Can Blanchard’s Typology of Transsex be Saved?

Ray Blanchard’s typology of transsexuals has come in for a lot of stick. I think it’s fair to say that ever since the publication of Professor J. Michael Bailey’s popular book, The Man Who Would Be Queen, this probably increased radically and has only slackened a little, if at all.

 Blanchard divided transsexual women, that is born male transitioning to female or mtf, into ‘homosexual transsexuals’ and ‘autogynephilic transsexuals.’ The former tend to be aware of and very open about their transgender status while still children. Many quote incidents as early as age five, by which time they already felt they were actually girls. More importantly, this is backed up by those who knew them at the time.

 Although many find the term ‘homosexual transsexuals’ or ‘HSTS’ offensive, because it implies that they are men, the term nevertheless accurately describes them in that these women are always attracted to men. That is to say their sexual orientation is normative for women, which they are. So they are not homosexual men, but heterosexual women.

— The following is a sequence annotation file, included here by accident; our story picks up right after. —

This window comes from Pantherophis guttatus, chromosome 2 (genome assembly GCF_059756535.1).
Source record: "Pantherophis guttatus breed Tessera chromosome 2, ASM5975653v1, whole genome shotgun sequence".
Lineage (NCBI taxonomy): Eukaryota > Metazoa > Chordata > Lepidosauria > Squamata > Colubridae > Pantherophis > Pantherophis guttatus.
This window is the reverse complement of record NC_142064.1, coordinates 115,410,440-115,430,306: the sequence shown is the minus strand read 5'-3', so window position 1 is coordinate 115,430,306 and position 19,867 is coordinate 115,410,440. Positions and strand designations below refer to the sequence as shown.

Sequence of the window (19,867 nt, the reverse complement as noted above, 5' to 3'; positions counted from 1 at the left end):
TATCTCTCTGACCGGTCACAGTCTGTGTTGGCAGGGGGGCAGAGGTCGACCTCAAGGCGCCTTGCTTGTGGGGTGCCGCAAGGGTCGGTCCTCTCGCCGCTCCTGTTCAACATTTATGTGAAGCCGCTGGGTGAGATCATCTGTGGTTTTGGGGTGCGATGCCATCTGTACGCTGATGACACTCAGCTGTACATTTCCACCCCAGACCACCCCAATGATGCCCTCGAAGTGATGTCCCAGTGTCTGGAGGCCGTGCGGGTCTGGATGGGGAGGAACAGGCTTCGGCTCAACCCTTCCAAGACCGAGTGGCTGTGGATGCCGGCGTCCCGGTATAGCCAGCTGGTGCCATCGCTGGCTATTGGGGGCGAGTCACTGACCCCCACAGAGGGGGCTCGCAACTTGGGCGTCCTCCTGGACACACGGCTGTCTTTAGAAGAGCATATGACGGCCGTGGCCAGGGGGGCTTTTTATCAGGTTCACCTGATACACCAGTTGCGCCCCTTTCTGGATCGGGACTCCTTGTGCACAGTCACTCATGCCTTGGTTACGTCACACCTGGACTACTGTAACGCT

The term is confusing, but it makes more sense when we look at the very young HSTS. Researchers have shown that young homosexual boys follow a practically identical path to HSTS, up till the onset of puberty. At this point, they either become gay boys or transsexual girls.

 Some ‘professionals’—I hesitate to use the term ‘scientists’ because they aren’t, such as Ken Zucker, have used ‘reparative psychotherapy’ –brainwashing—to influence boys at this crucial age away from being transsexual and towards being gay males, which he regards as ‘a better outcome’. We are not quite sure for whom; most likely for conservative and concerned parents, and of course, Zucker’s accountants. No advantage can accrue to the individual transsexuals, who, by the activities of these quacks, are forced into living as something they are not.

 In any case, the very close relationship between young feminine gay boys and transsexual girls is very well established, as even a cursory examination of the two sets in Asia, for example, will show. In the West, gay men are encouraged to be masculine for socio-political reasons that do not apply elsewhere.

 The point is that as I have written elsewhere, HSTS sense of gender and their sexual orientation are both consistent and normative. They are ordinary girls who like boys.